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Consumption (economics)

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1 Consumption (economics) on Sun Dec 12, 2010 9:14 am

Consumption is a common concept in economics, and gives rise to derived concepts such as consumer debt. Generally, consumption is defined in part by opposition to production. But the precise definition can vary because different schools of economists define production quite differently. According to mainstream economists, only the final purchase of goods and services by individuals constitutes consumption, while other types of expenditure — in particular, fixed investment and government spending — are placed in separate categories. See consumer choice. Other economists define consumption much more broadly, as the aggregate of all economic activity that does not entail the design, production and marketing of goods and services (e.g. "the selection, adoption, use, disposal and recycling of goods and services").[citation needed]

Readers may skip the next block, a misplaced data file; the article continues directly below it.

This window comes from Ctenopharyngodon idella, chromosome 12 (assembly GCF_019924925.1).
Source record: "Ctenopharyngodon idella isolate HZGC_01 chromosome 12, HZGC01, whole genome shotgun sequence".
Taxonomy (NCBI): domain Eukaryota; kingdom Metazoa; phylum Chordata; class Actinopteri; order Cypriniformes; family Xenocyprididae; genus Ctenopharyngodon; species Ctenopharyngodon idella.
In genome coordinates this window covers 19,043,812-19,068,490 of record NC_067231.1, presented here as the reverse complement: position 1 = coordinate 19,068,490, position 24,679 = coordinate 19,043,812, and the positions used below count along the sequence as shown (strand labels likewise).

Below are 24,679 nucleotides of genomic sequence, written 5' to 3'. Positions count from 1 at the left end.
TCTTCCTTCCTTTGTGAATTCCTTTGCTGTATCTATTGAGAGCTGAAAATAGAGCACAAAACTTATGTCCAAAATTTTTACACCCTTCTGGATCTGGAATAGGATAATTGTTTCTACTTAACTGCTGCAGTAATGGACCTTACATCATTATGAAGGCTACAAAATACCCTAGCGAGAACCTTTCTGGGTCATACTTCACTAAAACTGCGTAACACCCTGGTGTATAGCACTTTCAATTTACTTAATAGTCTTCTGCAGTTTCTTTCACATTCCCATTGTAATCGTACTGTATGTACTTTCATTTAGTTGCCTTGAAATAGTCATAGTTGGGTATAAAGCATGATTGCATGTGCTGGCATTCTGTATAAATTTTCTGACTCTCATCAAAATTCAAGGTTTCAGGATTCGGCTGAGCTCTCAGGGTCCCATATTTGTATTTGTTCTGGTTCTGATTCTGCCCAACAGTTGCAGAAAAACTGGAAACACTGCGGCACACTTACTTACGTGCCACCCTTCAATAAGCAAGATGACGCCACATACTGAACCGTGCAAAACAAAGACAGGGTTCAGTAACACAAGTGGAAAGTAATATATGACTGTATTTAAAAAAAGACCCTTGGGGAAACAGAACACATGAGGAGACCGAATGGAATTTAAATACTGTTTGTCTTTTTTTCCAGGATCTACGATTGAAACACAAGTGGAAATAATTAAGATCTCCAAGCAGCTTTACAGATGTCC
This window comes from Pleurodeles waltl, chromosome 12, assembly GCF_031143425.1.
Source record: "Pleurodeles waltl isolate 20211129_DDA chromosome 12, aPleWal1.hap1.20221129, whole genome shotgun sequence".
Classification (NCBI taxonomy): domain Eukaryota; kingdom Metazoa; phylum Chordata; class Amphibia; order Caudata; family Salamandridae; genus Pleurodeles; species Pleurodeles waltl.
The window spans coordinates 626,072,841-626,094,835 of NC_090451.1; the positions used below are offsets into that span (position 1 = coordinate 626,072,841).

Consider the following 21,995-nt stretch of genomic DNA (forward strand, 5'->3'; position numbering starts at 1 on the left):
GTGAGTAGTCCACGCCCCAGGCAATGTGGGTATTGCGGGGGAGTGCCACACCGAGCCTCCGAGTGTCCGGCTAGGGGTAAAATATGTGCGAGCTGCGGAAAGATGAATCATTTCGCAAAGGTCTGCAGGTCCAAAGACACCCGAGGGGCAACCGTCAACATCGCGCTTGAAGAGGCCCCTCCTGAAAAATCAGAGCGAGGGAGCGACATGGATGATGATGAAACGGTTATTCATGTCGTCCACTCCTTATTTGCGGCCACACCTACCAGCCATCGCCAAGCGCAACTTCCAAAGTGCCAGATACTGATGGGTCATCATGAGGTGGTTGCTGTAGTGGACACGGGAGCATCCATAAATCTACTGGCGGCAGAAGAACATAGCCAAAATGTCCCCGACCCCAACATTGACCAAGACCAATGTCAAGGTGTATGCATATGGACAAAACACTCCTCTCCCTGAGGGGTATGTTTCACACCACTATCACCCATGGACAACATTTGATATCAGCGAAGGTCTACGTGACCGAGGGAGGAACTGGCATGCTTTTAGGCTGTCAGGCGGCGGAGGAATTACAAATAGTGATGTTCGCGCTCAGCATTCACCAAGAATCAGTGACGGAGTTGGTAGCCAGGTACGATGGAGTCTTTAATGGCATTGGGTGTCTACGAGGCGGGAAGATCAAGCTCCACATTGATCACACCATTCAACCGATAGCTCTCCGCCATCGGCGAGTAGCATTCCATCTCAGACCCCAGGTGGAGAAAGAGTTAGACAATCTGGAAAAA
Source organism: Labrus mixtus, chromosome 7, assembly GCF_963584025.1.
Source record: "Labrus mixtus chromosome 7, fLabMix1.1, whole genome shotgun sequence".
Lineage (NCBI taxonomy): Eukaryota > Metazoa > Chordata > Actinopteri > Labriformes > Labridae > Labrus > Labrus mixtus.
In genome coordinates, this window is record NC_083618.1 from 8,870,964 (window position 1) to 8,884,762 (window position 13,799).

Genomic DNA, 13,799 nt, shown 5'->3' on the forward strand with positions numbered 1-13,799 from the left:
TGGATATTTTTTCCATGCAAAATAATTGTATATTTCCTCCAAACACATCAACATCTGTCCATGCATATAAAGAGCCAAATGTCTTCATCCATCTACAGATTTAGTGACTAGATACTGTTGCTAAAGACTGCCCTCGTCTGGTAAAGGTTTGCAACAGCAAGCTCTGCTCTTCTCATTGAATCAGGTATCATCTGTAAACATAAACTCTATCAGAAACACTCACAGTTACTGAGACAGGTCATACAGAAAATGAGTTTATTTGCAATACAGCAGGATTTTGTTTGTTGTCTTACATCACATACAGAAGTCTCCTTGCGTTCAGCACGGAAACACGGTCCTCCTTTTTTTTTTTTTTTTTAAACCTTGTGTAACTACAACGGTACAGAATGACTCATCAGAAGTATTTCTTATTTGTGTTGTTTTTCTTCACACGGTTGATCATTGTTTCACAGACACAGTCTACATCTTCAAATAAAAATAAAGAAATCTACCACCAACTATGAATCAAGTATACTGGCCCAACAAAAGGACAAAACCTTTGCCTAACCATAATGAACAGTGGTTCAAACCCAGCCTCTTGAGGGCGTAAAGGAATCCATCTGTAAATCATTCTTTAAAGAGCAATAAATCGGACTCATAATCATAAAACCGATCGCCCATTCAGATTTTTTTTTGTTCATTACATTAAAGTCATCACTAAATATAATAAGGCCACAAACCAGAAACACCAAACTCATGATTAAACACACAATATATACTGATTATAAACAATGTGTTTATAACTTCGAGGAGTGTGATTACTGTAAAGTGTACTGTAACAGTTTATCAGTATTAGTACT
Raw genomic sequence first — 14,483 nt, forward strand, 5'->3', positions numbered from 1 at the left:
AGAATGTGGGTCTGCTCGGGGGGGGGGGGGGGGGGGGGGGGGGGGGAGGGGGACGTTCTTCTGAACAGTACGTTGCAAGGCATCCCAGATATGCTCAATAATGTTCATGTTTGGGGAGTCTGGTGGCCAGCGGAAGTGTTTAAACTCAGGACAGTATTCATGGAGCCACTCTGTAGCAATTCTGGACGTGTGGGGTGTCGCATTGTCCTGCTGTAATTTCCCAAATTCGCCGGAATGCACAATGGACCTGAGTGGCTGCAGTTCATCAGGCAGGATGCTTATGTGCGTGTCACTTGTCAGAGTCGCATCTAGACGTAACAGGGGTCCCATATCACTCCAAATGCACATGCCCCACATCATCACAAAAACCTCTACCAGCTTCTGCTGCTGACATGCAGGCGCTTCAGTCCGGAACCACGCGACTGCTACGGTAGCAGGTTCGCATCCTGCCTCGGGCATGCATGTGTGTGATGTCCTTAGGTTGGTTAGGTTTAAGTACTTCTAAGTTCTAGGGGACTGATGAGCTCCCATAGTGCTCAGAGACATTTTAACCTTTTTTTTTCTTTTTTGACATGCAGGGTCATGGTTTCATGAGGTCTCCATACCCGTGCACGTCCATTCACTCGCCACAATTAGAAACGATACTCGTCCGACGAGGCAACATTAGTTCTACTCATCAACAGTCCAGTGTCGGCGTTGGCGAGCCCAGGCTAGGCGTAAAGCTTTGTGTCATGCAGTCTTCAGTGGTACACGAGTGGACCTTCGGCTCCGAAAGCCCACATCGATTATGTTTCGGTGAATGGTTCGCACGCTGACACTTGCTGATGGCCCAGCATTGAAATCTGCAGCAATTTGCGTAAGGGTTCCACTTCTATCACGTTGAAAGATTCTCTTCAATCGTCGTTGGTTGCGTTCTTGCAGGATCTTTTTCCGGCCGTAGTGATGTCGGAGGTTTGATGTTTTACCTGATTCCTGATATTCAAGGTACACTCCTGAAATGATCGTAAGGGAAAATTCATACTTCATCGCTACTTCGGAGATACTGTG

Likewise, consumption can be measured by a variety of different metrics such as energy in energy economics . The total consumer spending in an economy is generally calculated using the consumption function, a metric devised by John Maynard Keynes, which simply expresses consumption as a function of the aggregate disposable income. This metric essentially defines consumption as the part of disposable income that does not go into saving. But disposable income in turn can be defined in a number of ways - e.g. to include borrowed funds or expenditures from savings.

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